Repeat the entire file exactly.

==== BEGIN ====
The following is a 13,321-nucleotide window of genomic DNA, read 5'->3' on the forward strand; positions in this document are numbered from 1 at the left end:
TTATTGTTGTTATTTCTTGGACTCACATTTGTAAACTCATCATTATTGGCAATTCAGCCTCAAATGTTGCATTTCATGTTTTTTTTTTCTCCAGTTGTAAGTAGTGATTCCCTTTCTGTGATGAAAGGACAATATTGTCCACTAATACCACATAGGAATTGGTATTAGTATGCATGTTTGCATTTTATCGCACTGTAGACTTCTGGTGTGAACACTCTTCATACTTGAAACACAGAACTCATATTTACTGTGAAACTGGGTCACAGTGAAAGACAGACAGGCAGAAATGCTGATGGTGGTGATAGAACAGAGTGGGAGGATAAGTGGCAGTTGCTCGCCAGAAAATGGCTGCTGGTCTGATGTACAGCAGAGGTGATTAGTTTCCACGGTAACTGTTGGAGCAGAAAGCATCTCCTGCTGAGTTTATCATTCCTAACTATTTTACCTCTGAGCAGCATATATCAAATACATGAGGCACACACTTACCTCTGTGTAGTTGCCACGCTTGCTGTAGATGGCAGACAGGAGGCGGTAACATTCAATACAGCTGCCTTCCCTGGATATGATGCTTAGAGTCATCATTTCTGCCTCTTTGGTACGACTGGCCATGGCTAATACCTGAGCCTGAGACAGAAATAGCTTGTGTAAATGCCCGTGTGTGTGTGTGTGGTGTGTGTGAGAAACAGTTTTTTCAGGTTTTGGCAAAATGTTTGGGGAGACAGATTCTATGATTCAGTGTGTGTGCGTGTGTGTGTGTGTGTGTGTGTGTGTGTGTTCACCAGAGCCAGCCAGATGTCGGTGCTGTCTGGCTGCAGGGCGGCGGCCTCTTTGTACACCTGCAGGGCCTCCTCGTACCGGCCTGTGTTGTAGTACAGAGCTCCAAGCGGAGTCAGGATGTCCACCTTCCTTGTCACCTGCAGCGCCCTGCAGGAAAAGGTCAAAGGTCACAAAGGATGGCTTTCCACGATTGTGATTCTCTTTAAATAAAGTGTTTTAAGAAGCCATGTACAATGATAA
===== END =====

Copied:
The following is a 13,321-nucleotide window of genomic DNA, read 5'->3' on the forward strand; positions in this document are numbered from 1 at the left end:
TTATTGTTGTTATTTCTTGGACTCACATTTGTAAACTCATCATTATTGGCAATTCAGCCTCAAATGTTGCATTTCATGTTTTTTTTTTCTCCAGTTGTAAGTAGTGATTCCCTTTCTGTGATGAAAGGACAATATTGTCCACTAATACCACATAGGAATTGGTATTAGTATGCATGTTTGCATTTTATCGCACTGTAGACTTCTGGTGTGAACACTCTTCATACTTGAAACACAGAACTCATATTTACTGTGAAACTGGGTCACAGTGAAAGACAGACAGGCAGAAATGCTGATGGTGGTGATAGAACAGAGTGGGAGGATAAGTGGCAGTTGCTCGCCAGAAAATGGCTGCTGGTCTGATGTACAGCAGAGGTGATTAGTTTCCACGGTAACTGTTGGAGCAGAAAGCATCTCCTGCTGAGTTTATCATTCCTAACTATTTTACCTCTGAGCAGCATATATCAAATACATGAGGCACACACTTACCTCTGTGTAGTTGCCACGCTTGCTGTAGATGGCAGACAGGAGGCGGTAACATTCAATACAGCTGCCTTCCCTGGATATGATGCTTAGAGTCATCATTTCTGCCTCTTTGGTACGACTGGCCATGGCTAATACCTGAGCCTGAGACAGAAATAGCTTGTGTAAATGCCCGTGTGTGTGTGTGTGGTGTGTGTGAGAAACAGTTTTTTCAGGTTTTGGCAAAATGTTTGGGGAGACAGATTCTATGATTCAGTGTGTGTGCGTGTGTGTGTGTGTGTGTGTGTGTGTGTGTTCACCAGAGCCAGCCAGATGTCGGTGCTGTCTGGCTGCAGGGCGGCGGCCTCTTTGTACACCTGCAGGGCCTCCTCGTACCGGCCTGTGTTGTAGTACAGAGCTCCAAGCGGAGTCAGGATGTCCACCTTCCTTGTCACCTGCAGCGCCCTGCAGGAAAAGGTCAAAGGTCACAAAGGATGGCTTTCCACGATTGTGATTCTCTTTAAATAAAGTGTTTTAAGAAGCCATGTACAATGATAA